On two days is a group of ten thousand martyrs mentioned in the Roman Martyrology. On 18 March: “At Nicomedia ten thousand holy martyrs who were put to the sword for the confession of Christ”, and on 22 June: “On Mount Ararat the martyrdom of ten thousand holy martyrs who were crucified.” The first entry, found in an old Greek martyrology, translated by Cardinal Sirleto and published by H. Canisius, probably notes the veneration of a number of those who gave their lives for Christ at the beginning of the prosecution of Diocletian, in 303. That the number is not an exaggeration is evident from Eusebius, Lactantius. The entry of 22 June is based upon a legend said to have been translated from a Greek original (which cannot, however, be found) by Anastasius Bibliothecarius (who died in 886), and dedicated to Peter, Bishop of Sabina (? died 1221). The legend reads: The emperors Adrian and Anoninus marched at the head of a large army to suppress the revolt of the Gadarenes and the people of the Euphrates region. Finding too strong an opponent, all fled except nine thousand soldiers. After these had been converted to Christ by the voice of an angel they turned upon the enemy and completely routed them. They were then brought to the top of Mount Ararat and instructed in the faith. When the emperors heard of the victory they sent for the converts to join in sacrifices of thanksgiving to the gods. They refused, and the emperors applied to five tributary kings for aid against the rebels. The kings reponded to the call, bringing an immense army. The Christians were asked to deny their faith, and, on refusal, were stoned. But the stones rebounded against the assailants, and at this miracle a thousand soldiers joined the confessors. Hereupon the emperors ordered all to be crucified. The Spanish version of the legend makes the martyrs Spaniards converted by Saint Hermolaus, a supposed Bishop of Toledo. Many difficulties were created by the legend, it contains so many historical inaccuracies and utterly improbable details. The martyrs are not given by anyone before Petrus de Natalibus, Bishop of Equilio in 1371. The Greeks do not mention them in Menæa, Menologium, or Horologium, nor do the Copts or Armenians. Surius omitted them in the first and second edition of his “Vitâ Sanctorum”. Henschenius the Bollandist intended to put the group among the Prâtermissi. Papebroeck admitted it to the body of the work only on the authority of Radulph de Rivo and classifies the Acts as apocryphal, while Baronis takes up their defence. The veneration of the Ten Thousand Martyrs is found in Denmark, Sweden, Poland, France, Spain, and Portugal. Relics are claimed by the church of Saint Vitus in Prague, by Vienne, Scutari in Sicily, Cuenca in Spain, Lisbon and Coimbra in Portugal.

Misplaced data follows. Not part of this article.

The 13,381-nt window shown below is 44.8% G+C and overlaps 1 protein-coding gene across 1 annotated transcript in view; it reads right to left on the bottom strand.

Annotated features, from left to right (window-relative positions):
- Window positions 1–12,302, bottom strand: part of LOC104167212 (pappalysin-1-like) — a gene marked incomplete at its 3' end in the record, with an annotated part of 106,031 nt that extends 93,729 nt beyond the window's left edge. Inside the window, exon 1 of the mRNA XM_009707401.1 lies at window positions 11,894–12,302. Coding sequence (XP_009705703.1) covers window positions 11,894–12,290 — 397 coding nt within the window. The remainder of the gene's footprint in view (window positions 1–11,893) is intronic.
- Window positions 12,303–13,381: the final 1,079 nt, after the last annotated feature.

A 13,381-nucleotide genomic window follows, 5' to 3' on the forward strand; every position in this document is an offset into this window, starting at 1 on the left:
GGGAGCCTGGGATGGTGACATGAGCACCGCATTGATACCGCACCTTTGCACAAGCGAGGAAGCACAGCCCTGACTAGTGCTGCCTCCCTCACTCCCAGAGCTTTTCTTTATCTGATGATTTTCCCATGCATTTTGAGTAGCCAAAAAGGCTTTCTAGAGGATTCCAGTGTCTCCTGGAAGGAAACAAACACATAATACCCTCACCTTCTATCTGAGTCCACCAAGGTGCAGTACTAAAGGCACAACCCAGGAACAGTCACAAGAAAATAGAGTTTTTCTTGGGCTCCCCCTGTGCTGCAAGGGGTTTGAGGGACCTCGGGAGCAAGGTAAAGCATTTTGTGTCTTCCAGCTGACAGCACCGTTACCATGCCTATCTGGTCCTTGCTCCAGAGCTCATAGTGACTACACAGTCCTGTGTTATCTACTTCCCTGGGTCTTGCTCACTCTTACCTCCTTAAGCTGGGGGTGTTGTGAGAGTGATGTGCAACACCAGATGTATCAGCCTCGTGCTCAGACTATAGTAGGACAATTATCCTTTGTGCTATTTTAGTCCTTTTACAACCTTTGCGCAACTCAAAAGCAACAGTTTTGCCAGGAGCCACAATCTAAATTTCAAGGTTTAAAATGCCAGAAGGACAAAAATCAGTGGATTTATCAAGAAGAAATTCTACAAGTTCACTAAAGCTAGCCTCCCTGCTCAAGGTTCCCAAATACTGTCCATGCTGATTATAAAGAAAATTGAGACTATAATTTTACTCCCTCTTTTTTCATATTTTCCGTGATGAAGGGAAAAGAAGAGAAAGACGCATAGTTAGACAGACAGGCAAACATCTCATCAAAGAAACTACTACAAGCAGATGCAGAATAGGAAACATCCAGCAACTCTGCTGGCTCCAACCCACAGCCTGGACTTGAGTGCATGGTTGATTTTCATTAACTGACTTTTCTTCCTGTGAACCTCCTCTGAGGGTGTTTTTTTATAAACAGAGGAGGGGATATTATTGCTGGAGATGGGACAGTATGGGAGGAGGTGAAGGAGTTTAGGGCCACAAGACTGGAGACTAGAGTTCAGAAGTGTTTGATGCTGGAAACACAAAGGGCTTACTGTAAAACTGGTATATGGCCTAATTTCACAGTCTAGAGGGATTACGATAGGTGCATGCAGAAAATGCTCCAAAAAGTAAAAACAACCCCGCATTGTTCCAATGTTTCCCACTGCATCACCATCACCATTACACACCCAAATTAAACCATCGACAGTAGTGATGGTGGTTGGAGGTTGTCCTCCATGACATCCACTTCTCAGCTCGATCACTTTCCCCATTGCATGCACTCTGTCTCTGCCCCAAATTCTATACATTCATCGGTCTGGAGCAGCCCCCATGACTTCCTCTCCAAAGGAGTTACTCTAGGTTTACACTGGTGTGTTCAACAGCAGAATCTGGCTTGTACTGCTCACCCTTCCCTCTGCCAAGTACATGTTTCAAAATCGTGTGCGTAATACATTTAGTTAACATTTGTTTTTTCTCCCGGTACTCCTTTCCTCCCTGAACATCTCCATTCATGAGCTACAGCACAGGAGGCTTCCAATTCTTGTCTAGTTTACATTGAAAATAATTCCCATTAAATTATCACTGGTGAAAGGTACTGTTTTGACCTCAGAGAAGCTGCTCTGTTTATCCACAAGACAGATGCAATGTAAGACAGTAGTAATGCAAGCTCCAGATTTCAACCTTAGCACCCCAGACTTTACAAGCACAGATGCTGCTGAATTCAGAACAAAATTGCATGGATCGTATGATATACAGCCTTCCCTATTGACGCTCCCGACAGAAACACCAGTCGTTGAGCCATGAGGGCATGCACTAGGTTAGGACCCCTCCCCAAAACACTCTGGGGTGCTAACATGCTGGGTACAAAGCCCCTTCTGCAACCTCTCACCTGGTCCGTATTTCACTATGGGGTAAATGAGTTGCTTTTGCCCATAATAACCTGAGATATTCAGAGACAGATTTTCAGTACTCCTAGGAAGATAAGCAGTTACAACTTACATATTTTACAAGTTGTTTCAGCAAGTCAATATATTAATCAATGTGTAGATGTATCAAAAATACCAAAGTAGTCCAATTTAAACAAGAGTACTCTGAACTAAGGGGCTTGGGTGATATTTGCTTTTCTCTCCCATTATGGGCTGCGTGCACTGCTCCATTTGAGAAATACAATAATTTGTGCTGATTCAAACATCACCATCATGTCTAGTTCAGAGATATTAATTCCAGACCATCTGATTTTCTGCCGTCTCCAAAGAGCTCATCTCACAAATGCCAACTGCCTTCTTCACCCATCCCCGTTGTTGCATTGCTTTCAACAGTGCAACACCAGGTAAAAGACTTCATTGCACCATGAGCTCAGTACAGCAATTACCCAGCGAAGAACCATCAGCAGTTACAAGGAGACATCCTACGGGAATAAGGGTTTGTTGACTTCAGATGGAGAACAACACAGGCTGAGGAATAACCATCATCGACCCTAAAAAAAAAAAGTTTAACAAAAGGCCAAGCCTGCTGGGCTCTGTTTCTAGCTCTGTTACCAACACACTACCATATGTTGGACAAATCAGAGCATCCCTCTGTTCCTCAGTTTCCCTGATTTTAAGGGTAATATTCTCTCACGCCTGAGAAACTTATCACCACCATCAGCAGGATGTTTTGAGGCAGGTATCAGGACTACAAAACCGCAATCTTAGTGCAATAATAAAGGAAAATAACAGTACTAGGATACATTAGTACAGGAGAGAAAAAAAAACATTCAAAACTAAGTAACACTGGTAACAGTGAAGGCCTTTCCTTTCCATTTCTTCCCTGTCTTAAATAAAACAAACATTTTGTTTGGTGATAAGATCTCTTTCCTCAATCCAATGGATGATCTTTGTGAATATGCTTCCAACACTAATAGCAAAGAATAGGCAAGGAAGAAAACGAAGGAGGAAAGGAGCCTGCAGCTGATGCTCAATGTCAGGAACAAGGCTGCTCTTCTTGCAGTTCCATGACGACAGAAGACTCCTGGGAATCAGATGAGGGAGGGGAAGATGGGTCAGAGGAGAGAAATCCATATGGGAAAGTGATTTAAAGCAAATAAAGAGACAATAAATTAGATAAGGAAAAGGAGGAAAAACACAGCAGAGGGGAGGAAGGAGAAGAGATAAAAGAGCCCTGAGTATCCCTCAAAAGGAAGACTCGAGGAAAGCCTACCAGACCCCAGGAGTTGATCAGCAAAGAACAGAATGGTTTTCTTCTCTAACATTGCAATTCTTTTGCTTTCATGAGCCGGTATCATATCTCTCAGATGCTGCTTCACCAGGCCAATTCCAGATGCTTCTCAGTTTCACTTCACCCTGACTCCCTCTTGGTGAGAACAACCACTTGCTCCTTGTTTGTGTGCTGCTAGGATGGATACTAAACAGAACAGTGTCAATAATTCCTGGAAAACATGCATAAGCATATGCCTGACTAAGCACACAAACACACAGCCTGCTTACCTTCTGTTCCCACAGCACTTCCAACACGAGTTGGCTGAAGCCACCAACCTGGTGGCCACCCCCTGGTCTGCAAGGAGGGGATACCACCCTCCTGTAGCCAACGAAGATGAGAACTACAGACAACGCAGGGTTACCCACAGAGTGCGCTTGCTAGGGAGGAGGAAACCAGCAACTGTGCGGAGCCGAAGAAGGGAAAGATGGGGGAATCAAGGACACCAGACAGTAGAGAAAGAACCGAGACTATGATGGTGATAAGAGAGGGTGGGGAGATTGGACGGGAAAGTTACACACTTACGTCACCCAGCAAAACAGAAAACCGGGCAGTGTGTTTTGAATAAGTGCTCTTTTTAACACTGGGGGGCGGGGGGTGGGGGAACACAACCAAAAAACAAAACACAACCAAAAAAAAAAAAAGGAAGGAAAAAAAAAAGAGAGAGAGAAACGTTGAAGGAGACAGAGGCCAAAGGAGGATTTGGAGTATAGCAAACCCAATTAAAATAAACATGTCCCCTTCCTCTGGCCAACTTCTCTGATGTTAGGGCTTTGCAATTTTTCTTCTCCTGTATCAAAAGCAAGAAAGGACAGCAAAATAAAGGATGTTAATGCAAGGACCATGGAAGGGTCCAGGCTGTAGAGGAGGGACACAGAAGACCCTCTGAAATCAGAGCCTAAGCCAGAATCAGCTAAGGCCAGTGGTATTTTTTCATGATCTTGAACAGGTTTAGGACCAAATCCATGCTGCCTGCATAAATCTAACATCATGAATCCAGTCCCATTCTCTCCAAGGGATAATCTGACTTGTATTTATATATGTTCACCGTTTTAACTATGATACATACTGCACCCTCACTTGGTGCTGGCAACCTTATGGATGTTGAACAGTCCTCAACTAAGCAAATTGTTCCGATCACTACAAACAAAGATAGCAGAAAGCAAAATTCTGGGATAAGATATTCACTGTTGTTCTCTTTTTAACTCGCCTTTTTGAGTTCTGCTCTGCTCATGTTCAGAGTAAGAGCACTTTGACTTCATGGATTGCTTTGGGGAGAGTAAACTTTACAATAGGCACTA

- Francis Merschman. “The Ten Thousand Martyrs”. . CatholicSaints.Info. 25 December 2015. Web. 6 December 2016. <>